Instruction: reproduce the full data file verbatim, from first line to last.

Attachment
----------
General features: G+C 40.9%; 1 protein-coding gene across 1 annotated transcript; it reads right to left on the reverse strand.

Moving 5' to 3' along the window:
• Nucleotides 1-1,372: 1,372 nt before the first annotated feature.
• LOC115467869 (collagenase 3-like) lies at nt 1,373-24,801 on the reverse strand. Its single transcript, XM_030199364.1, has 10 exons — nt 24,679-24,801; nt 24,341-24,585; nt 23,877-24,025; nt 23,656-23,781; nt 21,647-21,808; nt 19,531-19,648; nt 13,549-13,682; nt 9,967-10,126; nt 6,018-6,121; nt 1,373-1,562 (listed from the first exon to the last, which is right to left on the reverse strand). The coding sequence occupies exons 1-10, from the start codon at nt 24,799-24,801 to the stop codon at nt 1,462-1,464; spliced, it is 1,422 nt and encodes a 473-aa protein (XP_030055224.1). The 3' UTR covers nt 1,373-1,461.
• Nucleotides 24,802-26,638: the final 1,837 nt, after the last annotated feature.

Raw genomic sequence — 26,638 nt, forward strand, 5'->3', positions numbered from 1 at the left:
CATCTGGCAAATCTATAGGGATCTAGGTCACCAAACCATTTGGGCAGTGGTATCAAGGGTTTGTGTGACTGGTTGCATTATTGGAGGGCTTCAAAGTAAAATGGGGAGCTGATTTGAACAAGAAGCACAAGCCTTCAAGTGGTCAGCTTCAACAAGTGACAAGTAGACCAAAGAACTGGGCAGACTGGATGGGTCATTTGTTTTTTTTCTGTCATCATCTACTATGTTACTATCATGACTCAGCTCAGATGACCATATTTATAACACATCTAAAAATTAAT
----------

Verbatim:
General features: G+C 40.9%; 1 protein-coding gene across 1 annotated transcript; it reads right to left on the reverse strand.

Moving 5' to 3' along the window:
• Nucleotides 1-1,372: 1,372 nt before the first annotated feature.
• LOC115467869 (collagenase 3-like) lies at nt 1,373-24,801 on the reverse strand. Its single transcript, XM_030199364.1, has 10 exons — nt 24,679-24,801; nt 24,341-24,585; nt 23,877-24,025; nt 23,656-23,781; nt 21,647-21,808; nt 19,531-19,648; nt 13,549-13,682; nt 9,967-10,126; nt 6,018-6,121; nt 1,373-1,562 (listed from the first exon to the last, which is right to left on the reverse strand). The coding sequence occupies exons 1-10, from the start codon at nt 24,799-24,801 to the stop codon at nt 1,462-1,464; spliced, it is 1,422 nt and encodes a 473-aa protein (XP_030055224.1). The 3' UTR covers nt 1,373-1,461.
• Nucleotides 24,802-26,638: the final 1,837 nt, after the last annotated feature.

Raw genomic sequence — 26,638 nt, forward strand, 5'->3', positions numbered from 1 at the left:
CATCTGGCAAATCTATAGGGATCTAGGTCACCAAACCATTTGGGCAGTGGTATCAAGGGTTTGTGTGACTGGTTGCATTATTGGAGGGCTTCAAAGTAAAATGGGGAGCTGATTTGAACAAGAAGCACAAGCCTTCAAGTGGTCAGCTTCAACAAGTGACAAGTAGACCAAAGAACTGGGCAGACTGGATGGGTCATTTGTTTTTTTTCTGTCATCATCTACTATGTTACTATCATGACTCAGCTCAGATGACCATATTTATAACACATCTAAAAATTAAT